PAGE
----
Consequently, my 1973 Toyota Celica that ran itself dry of power (the alternator lost effectiveness, then the engine ran off the battery until it was dead dead dead (like marley)) and then couldn't be push started, even thought I had turned off all the fans, stereo, lights, etc.
          Chrysler 300 - Fabricating
          http://hallert.net/

          Comment


          • #6
            Originally posted by never_stock
            =\

            HAHAHAHAHAHHAAHAHHAHA!!!

            what was the question? =\

            did you add your headlights? your rail lights... your horn?

            I think this question is pointless...
            If you think it's pointless then don't reply. Actually, there is nothing pointless about the question. I purposely did not add my headlights because I just won't use all the power at night when my head lights are on. My horn? If I'm honking my horn, usually I don't have my system up all the way, or care about a minor dimming in my lights.

            Comment


            • #7
              Originally posted by XxAndyxX
              If you think it's pointless then don't reply. Actually, there is nothing pointless about the question. I purposely did not add my headlights because I just won't use all the power at night when my head lights are on. My horn? If I'm honking my horn, usually I don't have my system up all the way, or care about a minor dimming in my lights.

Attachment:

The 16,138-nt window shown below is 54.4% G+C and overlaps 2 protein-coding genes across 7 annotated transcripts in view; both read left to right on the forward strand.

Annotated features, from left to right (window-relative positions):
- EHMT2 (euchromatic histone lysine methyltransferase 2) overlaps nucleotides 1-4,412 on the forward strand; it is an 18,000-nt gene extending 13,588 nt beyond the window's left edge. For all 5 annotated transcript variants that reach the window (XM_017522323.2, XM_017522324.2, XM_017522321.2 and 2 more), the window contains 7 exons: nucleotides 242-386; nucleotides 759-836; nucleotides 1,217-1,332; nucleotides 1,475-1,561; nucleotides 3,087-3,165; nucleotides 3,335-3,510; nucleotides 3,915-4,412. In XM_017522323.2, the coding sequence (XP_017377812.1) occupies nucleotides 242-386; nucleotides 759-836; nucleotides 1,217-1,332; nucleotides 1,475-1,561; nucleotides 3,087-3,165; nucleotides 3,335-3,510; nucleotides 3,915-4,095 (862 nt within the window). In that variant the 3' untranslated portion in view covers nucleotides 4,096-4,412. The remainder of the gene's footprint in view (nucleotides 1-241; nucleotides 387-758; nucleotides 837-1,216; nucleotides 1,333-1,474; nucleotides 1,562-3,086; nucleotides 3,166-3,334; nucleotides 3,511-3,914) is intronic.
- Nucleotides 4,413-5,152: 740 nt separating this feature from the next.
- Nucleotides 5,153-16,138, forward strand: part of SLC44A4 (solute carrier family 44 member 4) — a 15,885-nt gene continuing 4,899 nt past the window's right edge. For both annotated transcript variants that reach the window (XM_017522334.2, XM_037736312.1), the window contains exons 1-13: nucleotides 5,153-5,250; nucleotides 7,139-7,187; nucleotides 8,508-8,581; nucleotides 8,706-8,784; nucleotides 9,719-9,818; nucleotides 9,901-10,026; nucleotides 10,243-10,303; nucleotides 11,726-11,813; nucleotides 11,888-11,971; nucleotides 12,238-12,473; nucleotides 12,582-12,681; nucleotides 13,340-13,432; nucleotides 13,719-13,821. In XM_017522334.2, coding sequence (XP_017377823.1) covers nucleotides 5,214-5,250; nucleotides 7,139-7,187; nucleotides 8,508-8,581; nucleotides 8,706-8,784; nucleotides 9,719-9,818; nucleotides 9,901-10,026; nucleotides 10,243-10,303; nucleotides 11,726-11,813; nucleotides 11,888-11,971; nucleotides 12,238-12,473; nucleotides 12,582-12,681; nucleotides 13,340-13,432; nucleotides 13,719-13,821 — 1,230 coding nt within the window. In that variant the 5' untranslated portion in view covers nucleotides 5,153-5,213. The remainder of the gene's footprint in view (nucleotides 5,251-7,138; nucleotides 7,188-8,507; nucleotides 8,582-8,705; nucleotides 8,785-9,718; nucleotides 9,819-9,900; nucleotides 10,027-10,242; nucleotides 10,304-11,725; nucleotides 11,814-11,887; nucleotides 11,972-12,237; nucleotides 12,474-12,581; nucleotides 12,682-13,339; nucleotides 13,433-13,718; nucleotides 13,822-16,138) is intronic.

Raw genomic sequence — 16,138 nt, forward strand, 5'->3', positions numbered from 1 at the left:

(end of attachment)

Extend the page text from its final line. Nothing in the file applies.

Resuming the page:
well, your amplifiers will never draw full power, unless you're driving around playing sinewaves...

              you're computer won't draw 150watts, unless you're completely hammering the harddrive, and CPU...

              and you're climate control won't draw... whats climate control? =\ and why does it need 200watts? =\=\

              Comment


              • #8
                I didn't pull the pumps into account because I thought it used mechanical energy from the engine. I didn't pull sparkplugs in accounts because I figured it took virtually no amount of watts to make a small spark. I didn't even know the alternator was involved with the spark plugs because on my motorcycle I don't have an alternator or a battery. I thought the only time the alternator was used on the engine was when it starts it pulls a massive amount of wattage (about 300+ watts) from the alternator to crank the pistons.

                Comment


                • #9
                  Originally posted by never_stock
                  well, your amplifiers will never draw full power, unless you're driving around playing sinewaves...

                  you're computer won't draw 150watts, unless you're completely hammering the harddrive, and CPU...

                  and you're climate control won't draw... whats climate control? =\ and why does it need 200watts? =\=\
                  A/C